Last Christmas, Steve decided our son might be an ally in the ongoing Alexa battle. So he bought a $30 Hue light strip Joe could attach to his bunkbed, presumably so he could read in bed (ha), and he bought him the smaller Echo Dot which doesn’t have its own speaker. Joe seemed semi-interested in the technology aspect until he realized that the light strip made his bed feel like the tunnel between Concourses B and C at O’Hare Airport. Then he too noticed that sometimes Alexa would start speaking out of the blue. Unbeknownst to his father, Joe unplugged the Dot and tossed it into his closet where he found it creeped him out much less.

Undeterred by his family’s lack of enthusiasm for his home automation, Steve continued in his quest. He added more light bulbs to control in his office. He added another Dot downstairs so we could use it as an “intercom” to beckon the boys upstairs when we wanted them. (Side note: It turns out we never do this because we prefer to yield to the more organic and primal habit of screaming at them from the stairs as parents have done for generations.) He programmed Echo to interact with our smart Nest thermostat so we can shriek at her to turn our heat up or down. He set Echo so now if we bellow at her she will play Sirius XM radio on our Sonos system. Most recently, he’s connected Alexa to our home security system so we can clamor for her to turn on our home alarm. Never mind that, aside from the lighting, we are able to do all these things via our iPhones without caterwauling through the house.

Last night, I caught Steve asking to Alexa to do his bidding again.

Alexa…turn off the Living Room light,” he called out.

“Living Room doesn’t support that,” came Alexa’s reply.

Steve repeated the command more slowly and firmly, as if Alexa were a disobedient child who simply needed to be told twice.

“Alexa…turn off the Living Room light.”

“Living Room doesn’t support that,” Alexa replied again, rolling her eyes.

It occurred to me that perhaps Echo’s name is quite intentional.

“Alexa…turn off Living,” I said, remembering Steve had recently changed the command so it included both smart bulbs in the living room lamp.

“Okay,” she said, and the damn living room light finally went off.

“Sometimes you have to wonder just who is controlling whom,” I said and strolled smugly off to bed for the night.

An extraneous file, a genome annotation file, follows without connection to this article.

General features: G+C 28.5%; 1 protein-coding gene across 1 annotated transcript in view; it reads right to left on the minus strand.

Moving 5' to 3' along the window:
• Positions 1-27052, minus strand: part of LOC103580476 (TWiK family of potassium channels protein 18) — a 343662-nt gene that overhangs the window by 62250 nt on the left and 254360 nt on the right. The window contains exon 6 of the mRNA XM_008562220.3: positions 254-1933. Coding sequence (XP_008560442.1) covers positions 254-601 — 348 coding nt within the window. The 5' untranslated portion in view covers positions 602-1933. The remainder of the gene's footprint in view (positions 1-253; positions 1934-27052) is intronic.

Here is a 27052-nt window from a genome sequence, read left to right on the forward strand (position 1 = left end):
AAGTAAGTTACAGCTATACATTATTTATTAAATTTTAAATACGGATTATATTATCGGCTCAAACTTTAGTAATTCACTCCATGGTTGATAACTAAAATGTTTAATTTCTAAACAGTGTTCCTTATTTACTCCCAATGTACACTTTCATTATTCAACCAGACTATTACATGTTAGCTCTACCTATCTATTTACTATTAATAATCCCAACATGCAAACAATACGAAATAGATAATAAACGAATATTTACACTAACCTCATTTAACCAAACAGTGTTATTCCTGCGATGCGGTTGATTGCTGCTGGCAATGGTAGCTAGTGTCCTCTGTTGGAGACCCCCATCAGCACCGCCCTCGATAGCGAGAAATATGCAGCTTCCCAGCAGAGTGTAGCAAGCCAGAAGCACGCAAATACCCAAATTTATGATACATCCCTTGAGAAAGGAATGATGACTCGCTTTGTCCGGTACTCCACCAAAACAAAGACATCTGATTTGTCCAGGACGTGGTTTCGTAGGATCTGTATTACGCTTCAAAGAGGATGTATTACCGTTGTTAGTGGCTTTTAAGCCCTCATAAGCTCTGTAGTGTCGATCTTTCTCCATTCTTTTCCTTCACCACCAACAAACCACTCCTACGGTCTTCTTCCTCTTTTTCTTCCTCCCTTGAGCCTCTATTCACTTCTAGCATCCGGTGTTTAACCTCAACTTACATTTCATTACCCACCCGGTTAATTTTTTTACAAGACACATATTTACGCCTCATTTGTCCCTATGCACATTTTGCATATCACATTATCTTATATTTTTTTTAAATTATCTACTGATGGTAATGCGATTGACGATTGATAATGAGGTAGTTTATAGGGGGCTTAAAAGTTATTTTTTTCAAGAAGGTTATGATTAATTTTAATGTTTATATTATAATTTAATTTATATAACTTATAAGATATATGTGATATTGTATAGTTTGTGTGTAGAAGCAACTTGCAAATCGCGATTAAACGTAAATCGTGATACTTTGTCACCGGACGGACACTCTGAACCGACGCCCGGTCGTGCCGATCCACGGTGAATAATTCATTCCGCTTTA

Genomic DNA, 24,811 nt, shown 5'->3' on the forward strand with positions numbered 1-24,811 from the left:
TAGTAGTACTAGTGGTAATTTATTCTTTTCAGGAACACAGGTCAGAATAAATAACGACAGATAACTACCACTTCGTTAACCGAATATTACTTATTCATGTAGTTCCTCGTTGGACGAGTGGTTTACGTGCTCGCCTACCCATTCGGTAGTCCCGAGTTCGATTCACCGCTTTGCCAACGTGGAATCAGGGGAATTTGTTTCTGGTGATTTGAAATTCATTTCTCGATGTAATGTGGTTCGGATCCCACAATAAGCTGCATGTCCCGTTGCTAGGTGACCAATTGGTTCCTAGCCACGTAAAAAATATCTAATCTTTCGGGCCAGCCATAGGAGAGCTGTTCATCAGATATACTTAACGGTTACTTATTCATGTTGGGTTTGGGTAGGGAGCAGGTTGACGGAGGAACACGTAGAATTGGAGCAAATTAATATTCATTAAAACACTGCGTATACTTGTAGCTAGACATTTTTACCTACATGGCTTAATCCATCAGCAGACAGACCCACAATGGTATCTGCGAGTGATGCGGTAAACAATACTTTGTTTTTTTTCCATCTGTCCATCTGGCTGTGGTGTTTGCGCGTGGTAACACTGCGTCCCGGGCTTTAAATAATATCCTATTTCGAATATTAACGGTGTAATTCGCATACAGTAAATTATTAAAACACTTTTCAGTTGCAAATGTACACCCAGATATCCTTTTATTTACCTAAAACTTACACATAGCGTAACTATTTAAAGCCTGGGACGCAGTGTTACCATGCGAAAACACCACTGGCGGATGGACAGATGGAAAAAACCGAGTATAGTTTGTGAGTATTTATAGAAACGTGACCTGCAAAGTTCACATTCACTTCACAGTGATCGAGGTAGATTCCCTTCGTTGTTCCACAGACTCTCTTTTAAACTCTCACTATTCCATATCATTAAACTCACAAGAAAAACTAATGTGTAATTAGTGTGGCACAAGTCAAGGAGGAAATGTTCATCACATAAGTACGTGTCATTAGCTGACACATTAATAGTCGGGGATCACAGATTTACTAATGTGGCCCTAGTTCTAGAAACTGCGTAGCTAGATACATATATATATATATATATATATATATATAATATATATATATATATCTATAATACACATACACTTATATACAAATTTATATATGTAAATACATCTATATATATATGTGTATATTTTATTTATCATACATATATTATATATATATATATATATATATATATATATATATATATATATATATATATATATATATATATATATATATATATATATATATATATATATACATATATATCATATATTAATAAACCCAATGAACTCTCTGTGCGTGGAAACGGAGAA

Steve might have an overactive case of Jetsons envy. He longs for flying cars and homes equipped with every possible automation. And I get it. We Gen Xers are experiencing an amazing shift from our childhoods when we tuned in on one of a few channels on a cumbersome television box with a rabbit-ear antenna on top to watch George, Jane, Judy, Elroy, and Astro living in their sky home with their robot maid, Rosie, attending to their every need, to a time when home automation, or some semblance of it, is reality. It is exciting and fascinating, and it’s easy to get caught up in the Jetson fantasy in 2018. Still, my hope for the future is that the speed of advancing tech becomes so rapid that Steve is at last unable to keep up or technology becomes more efficient so I can stop commanding the black cylinder on my kitchen counter to turn off the lights that all three men in my house seem incapable of operating either on their own or with Alexa’s brilliant assistance. I am not surprised Echo was given a female name. If you want something done, you ask a woman.

The Statute of Limitations Elimination

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When hubby locks a door, he also locks a window somewhere.

Sometimes the universe offers me creative opportunities to quench my introvert’s need for solitude.

After a late night at the Depeche Mode concert followed by an early run this morning, I found myself sleep deprived and in need of some down time today. To assuage this need, I grabbed my laptop, surreptitiously exited the sliding door, and settled myself at the table under our covered patio to chill, away from the three men in my house. This turned out to be a short-lived solution as, about fifteen minutes later, hubby discovered me and came out, armed with chips and guacamole, oblivious to my urgent need for peace. He joined me at the table and chomped away while I tried not to lose my mind (because I still haven’t figured out a polite way to tell someone their chewing may drive to me murder them). Eventually, my one-word, choppy answers sunk in, and he wisely vacated. He took our sons to Best Buy, and I took a deep breath and started to unwind.

Everything was perfection until I ran out of La Croix, walked to the slider, and pulled the handle. The door didn’t slide. Curious. I tried it again in case, weak from hunger, I somehow hadn’t tugged hard enough to open it. My original suspicions were confirmed. My husband, with his usual fervor for security, had locked the back door before he left. I would like to think this was inadvertent, but this is not the first time he has locked me out of the house.